Chuck Berry, who melded blues guitar licks and boogie-woogie rhythms with country balladry to produce the still-greatest examples of the rock ’n’ roll song, has died at 90.
Growing up in St. Louis in the 1930s and ’40s, Berry absorbed a variety of styles, from gospel and blues to swing and country, distilling them into a song form that became the model of the new rock ’n’ roll genre in the ’50s. His tunes were elevated by lyrics that combined a wit comparable to Noel Coward’s with the authenticity and enduring appeal of folksong.
“His guitar lines wired the lean twang of country and the bite of the blues into phrases with both a streamlined trajectory and a long memory. And tucked into the lighthearted, telegraphic narratives that he sang with such clear enunciation was a sly defiance, upending convention to claim the pleasures of the moment,” Jon Pareles writes in an obituary for The New York Times.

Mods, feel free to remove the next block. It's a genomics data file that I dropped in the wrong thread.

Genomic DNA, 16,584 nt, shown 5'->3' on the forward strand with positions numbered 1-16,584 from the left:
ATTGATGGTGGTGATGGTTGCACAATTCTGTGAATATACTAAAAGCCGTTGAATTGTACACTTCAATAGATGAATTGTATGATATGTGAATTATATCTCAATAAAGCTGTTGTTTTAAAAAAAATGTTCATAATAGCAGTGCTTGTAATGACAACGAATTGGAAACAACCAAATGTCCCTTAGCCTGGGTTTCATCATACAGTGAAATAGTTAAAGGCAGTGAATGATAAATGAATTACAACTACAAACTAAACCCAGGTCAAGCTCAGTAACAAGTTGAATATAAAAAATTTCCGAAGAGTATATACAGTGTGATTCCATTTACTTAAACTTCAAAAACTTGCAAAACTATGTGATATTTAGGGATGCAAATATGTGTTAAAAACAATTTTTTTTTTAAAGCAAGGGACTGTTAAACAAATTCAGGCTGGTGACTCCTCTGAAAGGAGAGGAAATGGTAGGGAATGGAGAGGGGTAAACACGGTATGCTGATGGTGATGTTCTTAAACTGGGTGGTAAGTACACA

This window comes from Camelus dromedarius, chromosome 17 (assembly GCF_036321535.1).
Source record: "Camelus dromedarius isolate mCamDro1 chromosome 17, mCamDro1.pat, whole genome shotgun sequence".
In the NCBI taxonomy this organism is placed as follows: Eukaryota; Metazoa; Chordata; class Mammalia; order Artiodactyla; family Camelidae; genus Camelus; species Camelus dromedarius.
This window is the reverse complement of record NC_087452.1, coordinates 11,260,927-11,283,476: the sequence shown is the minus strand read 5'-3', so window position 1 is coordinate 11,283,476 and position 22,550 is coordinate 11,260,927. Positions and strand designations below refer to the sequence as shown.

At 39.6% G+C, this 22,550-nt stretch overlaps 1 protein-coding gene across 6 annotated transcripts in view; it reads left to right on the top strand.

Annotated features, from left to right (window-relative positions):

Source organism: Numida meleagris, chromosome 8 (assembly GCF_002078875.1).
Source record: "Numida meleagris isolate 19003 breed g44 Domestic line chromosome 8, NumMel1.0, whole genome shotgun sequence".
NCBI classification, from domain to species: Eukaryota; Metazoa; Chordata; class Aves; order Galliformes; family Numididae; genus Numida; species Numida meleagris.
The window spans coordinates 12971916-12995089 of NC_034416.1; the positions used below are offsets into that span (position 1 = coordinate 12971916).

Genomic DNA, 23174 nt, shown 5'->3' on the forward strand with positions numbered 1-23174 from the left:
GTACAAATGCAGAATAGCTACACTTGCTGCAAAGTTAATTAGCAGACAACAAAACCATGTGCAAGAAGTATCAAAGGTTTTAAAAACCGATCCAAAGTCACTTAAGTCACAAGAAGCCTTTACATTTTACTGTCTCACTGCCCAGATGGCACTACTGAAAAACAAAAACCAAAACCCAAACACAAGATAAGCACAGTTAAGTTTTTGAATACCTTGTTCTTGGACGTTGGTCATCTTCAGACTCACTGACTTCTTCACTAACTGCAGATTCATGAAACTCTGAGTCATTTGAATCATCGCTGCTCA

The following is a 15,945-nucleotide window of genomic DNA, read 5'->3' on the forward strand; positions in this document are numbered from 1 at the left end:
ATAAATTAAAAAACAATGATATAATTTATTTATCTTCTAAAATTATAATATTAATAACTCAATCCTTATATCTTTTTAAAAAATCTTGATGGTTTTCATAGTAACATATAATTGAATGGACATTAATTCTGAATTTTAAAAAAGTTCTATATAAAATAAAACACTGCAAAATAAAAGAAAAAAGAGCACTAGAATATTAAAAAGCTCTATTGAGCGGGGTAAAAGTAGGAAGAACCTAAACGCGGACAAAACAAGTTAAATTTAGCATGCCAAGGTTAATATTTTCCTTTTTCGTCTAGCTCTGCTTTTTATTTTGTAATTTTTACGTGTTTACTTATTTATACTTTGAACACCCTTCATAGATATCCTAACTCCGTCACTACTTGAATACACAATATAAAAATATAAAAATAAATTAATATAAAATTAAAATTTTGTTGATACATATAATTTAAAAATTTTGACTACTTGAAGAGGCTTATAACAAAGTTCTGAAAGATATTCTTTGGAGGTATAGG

Berry’s lyrics, to my ears, place him in the triumvirate of great mid-20th century American merry pranksters, alongside Bugs Bunny and Archie Goodwin, the wise-cracking, street-savvy assistant to the pompous, cerebral detective in Rex Stout’s Nero Wolfe stories.
The inclusion of Berry’s “Johnny B. Goode” (1958) on a disc launched aboard the Voyager I spacecraft in 1977 prompted one of the most spot-on punchlines of any joke ever told on “Saturday Night Live.” First message to Earth from extraterrestrials: “Send more Chuck Berry.”
The full obituary by Pareles:
Bill Wyman, the former culture editor of National Public Radio and Salon, casts Berry as head chef in devising the recipe of rock ’n’ roll, in a wide-ranging piece of pop musicology originally posted on Vulture, now re-posted on Slate: